Packing for a road trip

Packing for a road trip

So we have a trip coming up soon and we are in the process of packing. I thought this might be a good opportunity to go through what I pack and how we set up the car, what equipment we have for camping etc. Not because  I think I am an expert at packing, but actually the opposite, I am notoriously bad at packing and I always overpack or forget something. Therefore, by going through the process of explaining what I am packing and why I am hoping it will help me to really think about what I have packed and hopefully not forget anything and not pack too much!

Before I get onto the packing let me tell you about the trip. We are starting at Lewa Wildlife Conservancy

We leave here on Saturday 11th September (2 days time). From here we drive to Il Ngwezi

Il Ngwezi neighbours Lewa, Borana and Lekurruki. Il Ngwesi covers 16,500 hectares and is home to the Il Lakipiak Maasai – ‘people of wildlife’. Il Ngwezi lodge is the only upmarket lodge owner and run by the community, the profits from the lodge help support the community in caring for the wildlife and protecting them against poaching. We are spending 3 nights camping at Il Ngwezi, going on games drives and walks etc. the next stop will be Reteti Elephant sanctuary.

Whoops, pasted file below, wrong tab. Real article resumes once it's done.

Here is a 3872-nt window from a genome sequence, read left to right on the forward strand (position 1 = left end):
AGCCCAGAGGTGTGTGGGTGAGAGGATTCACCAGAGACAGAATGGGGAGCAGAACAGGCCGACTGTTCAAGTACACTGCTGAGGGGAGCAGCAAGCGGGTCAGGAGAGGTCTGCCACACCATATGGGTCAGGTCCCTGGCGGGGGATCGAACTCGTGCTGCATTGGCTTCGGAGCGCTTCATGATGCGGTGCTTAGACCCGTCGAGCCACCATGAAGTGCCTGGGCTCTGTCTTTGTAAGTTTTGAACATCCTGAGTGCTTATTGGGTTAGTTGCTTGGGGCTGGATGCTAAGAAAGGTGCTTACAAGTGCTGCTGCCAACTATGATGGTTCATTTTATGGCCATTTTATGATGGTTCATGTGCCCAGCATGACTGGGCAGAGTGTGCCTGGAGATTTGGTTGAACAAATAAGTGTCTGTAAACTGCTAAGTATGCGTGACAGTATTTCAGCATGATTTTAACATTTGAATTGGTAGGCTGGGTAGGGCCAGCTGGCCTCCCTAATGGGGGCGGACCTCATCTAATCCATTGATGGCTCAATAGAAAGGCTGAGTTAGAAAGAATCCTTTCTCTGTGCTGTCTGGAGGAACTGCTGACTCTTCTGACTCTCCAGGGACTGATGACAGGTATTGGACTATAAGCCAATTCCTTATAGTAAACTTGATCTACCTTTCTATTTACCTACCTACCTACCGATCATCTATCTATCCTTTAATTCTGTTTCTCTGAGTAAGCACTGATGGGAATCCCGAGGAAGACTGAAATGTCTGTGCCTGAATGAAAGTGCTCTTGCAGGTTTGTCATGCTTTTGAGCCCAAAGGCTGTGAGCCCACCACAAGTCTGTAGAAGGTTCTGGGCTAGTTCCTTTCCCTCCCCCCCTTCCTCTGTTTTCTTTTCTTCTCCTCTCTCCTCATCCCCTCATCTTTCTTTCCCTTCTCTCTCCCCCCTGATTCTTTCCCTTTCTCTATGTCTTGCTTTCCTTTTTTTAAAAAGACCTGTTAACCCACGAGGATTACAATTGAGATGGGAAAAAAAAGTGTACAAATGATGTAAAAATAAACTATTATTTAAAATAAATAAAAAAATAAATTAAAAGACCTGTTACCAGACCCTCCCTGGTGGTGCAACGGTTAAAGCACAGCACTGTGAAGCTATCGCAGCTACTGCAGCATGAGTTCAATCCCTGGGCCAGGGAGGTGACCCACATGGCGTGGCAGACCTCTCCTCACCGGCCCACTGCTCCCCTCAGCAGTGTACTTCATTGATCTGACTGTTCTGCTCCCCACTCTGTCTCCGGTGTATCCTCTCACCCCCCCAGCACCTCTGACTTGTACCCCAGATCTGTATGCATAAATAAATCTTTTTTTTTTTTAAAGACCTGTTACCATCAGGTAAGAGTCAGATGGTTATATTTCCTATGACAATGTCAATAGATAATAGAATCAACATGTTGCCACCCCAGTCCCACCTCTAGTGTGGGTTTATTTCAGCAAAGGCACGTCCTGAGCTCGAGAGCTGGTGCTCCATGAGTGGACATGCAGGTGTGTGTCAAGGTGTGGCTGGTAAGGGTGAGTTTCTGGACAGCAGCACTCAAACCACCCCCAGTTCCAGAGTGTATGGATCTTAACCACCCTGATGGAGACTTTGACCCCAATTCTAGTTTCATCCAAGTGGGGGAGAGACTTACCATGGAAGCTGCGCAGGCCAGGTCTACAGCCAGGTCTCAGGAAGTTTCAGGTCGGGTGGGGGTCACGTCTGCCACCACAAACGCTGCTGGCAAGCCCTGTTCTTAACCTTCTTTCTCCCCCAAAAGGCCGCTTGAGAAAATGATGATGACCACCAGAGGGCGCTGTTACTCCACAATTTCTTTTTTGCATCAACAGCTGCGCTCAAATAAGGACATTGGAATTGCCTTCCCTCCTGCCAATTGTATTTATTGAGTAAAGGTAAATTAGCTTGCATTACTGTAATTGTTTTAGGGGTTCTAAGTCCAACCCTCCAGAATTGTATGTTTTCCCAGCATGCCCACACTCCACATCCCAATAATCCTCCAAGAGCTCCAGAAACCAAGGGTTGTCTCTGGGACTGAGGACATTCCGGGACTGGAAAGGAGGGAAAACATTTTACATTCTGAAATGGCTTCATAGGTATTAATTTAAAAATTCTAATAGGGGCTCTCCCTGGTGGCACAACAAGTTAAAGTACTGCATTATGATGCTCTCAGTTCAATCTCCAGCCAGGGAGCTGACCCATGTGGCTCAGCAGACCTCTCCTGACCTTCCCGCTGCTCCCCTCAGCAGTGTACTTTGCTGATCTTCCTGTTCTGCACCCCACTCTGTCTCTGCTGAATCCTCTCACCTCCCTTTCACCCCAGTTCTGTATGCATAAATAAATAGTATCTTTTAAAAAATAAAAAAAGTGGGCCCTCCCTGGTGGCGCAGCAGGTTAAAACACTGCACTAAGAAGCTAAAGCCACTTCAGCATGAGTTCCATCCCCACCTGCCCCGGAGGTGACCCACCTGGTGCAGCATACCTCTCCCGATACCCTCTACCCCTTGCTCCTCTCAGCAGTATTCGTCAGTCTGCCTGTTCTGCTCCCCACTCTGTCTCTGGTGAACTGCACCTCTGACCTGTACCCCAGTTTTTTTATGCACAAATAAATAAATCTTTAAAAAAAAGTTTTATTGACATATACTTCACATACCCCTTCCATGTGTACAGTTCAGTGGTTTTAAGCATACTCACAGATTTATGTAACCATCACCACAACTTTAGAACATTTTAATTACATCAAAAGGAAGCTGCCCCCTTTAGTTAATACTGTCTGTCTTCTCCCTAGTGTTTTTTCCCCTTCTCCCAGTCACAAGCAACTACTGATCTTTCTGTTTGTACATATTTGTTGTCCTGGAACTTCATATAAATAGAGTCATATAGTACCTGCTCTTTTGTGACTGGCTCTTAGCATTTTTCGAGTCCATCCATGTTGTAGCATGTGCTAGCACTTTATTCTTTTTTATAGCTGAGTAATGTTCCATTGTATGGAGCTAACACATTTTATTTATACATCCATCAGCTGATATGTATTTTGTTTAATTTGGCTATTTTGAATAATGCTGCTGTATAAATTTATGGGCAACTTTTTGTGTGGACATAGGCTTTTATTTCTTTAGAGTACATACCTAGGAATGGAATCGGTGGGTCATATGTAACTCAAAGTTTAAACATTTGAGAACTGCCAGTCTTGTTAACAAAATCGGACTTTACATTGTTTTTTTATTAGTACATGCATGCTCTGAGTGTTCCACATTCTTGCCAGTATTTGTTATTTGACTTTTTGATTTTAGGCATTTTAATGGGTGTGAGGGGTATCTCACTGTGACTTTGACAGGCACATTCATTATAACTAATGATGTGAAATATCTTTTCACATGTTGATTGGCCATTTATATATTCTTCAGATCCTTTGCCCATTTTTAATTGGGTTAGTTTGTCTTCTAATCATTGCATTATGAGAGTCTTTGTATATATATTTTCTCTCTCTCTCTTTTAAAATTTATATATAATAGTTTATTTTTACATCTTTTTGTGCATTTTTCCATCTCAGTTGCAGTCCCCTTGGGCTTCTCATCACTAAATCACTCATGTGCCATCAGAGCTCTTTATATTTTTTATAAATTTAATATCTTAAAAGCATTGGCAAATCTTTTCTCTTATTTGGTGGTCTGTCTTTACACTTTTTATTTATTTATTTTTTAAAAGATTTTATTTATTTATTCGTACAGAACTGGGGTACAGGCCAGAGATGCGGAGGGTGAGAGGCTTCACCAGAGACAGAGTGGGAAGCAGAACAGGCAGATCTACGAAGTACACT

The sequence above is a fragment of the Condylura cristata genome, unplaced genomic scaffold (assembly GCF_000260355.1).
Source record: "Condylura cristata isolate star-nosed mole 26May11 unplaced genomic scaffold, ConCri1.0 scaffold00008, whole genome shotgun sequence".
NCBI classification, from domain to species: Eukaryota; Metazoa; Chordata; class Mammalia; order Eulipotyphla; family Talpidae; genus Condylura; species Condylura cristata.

This video says all you need to know about Reteti and why I am excited to go there:

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We are spending 2 nights in a new lodge still being finished at Reteti and then one moving on to see this place:

(photo by Lori Robinson)

After that we are heading to Mout Lotokitok, we will stay 2 nights to give us time to climb the mountain on one of the days.

www.thekenyancamper.com

Our final destination will be camping in Samburu and exploring Samburu and Buffalo Springs. We will be here 4/5 nights before heading back down to Lewa and back home.

Click here to see our route virtually via Google Earth.

OK on to packing! As you can see the trip we are going to go on is very much a bush trip, there will be no fancy dinners, bars or clubs so that makes packing a bit easier. Therefore I will be packing practical clothes:

The packing will be listed in the following way; personal, camping, food, electronics,  other

Personal Packing

  • 1 pair of safari zip of trousers
  • 1 pair of safari shorts
  • 1 long dress (useful for travelling in)
  • 1 pair of comfy long trousers for the evening
  • 4 t-shirts (green, beige, khaki colour) avoid bright colours and dark blue (tsetse flies)
  • 2 long sleeve tops for the evening for the evening
  • 1 pair of running/exercise shorts
  • 2 exercise tops
  • 1 jumper
  • 1 down jacket
  • 1 kikoi/shawl (very useful to cover up when in villages)
  • 1 scarf